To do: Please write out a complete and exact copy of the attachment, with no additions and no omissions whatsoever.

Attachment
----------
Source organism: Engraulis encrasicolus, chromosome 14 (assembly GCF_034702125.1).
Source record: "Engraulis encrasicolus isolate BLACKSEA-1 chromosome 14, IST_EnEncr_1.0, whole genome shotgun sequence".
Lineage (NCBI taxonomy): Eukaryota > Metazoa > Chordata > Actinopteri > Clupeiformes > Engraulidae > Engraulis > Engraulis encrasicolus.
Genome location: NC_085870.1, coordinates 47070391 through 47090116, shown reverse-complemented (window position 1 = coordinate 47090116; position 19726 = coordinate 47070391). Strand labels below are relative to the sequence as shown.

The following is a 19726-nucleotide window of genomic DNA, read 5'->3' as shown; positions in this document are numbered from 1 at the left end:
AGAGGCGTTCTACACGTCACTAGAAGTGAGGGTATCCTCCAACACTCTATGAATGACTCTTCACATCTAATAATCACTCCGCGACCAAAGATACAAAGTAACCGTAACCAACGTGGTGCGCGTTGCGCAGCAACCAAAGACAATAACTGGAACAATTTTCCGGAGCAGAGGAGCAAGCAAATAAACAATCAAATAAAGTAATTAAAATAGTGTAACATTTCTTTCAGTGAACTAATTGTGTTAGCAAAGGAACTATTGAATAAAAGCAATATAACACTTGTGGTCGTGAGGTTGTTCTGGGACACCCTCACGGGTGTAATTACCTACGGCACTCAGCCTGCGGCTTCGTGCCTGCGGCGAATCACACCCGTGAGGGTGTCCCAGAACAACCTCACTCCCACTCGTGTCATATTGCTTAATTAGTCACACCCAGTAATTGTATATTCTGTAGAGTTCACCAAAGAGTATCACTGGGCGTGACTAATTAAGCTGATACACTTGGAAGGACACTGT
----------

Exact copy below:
Source organism: Engraulis encrasicolus, chromosome 14 (assembly GCF_034702125.1).
Source record: "Engraulis encrasicolus isolate BLACKSEA-1 chromosome 14, IST_EnEncr_1.0, whole genome shotgun sequence".
Lineage (NCBI taxonomy): Eukaryota > Metazoa > Chordata > Actinopteri > Clupeiformes > Engraulidae > Engraulis > Engraulis encrasicolus.
Genome location: NC_085870.1, coordinates 47070391 through 47090116, shown reverse-complemented (window position 1 = coordinate 47090116; position 19726 = coordinate 47070391). Strand labels below are relative to the sequence as shown.

The following is a 19726-nucleotide window of genomic DNA, read 5'->3' as shown; positions in this document are numbered from 1 at the left end:
AGAGGCGTTCTACACGTCACTAGAAGTGAGGGTATCCTCCAACACTCTATGAATGACTCTTCACATCTAATAATCACTCCGCGACCAAAGATACAAAGTAACCGTAACCAACGTGGTGCGCGTTGCGCAGCAACCAAAGACAATAACTGGAACAATTTTCCGGAGCAGAGGAGCAAGCAAATAAACAATCAAATAAAGTAATTAAAATAGTGTAACATTTCTTTCAGTGAACTAATTGTGTTAGCAAAGGAACTATTGAATAAAAGCAATATAACACTTGTGGTCGTGAGGTTGTTCTGGGACACCCTCACGGGTGTAATTACCTACGGCACTCAGCCTGCGGCTTCGTGCCTGCGGCGAATCACACCCGTGAGGGTGTCCCAGAACAACCTCACTCCCACTCGTGTCATATTGCTTAATTAGTCACACCCAGTAATTGTATATTCTGTAGAGTTCACCAAAGAGTATCACTGGGCGTGACTAATTAAGCTGATACACTTGGAAGGACACTGT